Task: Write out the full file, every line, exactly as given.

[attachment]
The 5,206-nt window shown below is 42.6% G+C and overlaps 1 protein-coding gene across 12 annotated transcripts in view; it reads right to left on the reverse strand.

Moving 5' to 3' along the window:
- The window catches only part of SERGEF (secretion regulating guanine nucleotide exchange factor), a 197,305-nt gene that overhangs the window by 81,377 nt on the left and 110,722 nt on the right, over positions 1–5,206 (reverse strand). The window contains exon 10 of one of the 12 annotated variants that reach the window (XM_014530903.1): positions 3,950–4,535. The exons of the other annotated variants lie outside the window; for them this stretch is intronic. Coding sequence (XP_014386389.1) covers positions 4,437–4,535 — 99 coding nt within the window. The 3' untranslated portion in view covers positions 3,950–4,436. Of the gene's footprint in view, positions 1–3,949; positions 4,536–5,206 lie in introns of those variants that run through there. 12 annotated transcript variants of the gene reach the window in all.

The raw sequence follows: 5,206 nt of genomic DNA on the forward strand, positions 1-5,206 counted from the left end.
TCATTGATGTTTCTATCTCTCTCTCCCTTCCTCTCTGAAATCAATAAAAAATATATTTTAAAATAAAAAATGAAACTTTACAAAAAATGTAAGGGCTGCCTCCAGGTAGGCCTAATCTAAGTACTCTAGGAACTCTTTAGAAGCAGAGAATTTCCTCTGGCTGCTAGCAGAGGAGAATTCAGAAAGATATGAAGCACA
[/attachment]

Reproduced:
The 5,206-nt window shown below is 42.6% G+C and overlaps 1 protein-coding gene across 12 annotated transcripts in view; it reads right to left on the reverse strand.

Moving 5' to 3' along the window:
- The window catches only part of SERGEF (secretion regulating guanine nucleotide exchange factor), a 197,305-nt gene that overhangs the window by 81,377 nt on the left and 110,722 nt on the right, over positions 1–5,206 (reverse strand). The window contains exon 10 of one of the 12 annotated variants that reach the window (XM_014530903.1): positions 3,950–4,535. The exons of the other annotated variants lie outside the window; for them this stretch is intronic. Coding sequence (XP_014386389.1) covers positions 4,437–4,535 — 99 coding nt within the window. The 3' untranslated portion in view covers positions 3,950–4,436. Of the gene's footprint in view, positions 1–3,949; positions 4,536–5,206 lie in introns of those variants that run through there. 12 annotated transcript variants of the gene reach the window in all.

The raw sequence follows: 5,206 nt of genomic DNA on the forward strand, positions 1-5,206 counted from the left end.
TCATTGATGTTTCTATCTCTCTCTCCCTTCCTCTCTGAAATCAATAAAAAATATATTTTAAAATAAAAAATGAAACTTTACAAAAAATGTAAGGGCTGCCTCCAGGTAGGCCTAATCTAAGTACTCTAGGAACTCTTTAGAAGCAGAGAATTTCCTCTGGCTGCTAGCAGAGGAGAATTCAGAAAGATATGAAGCACA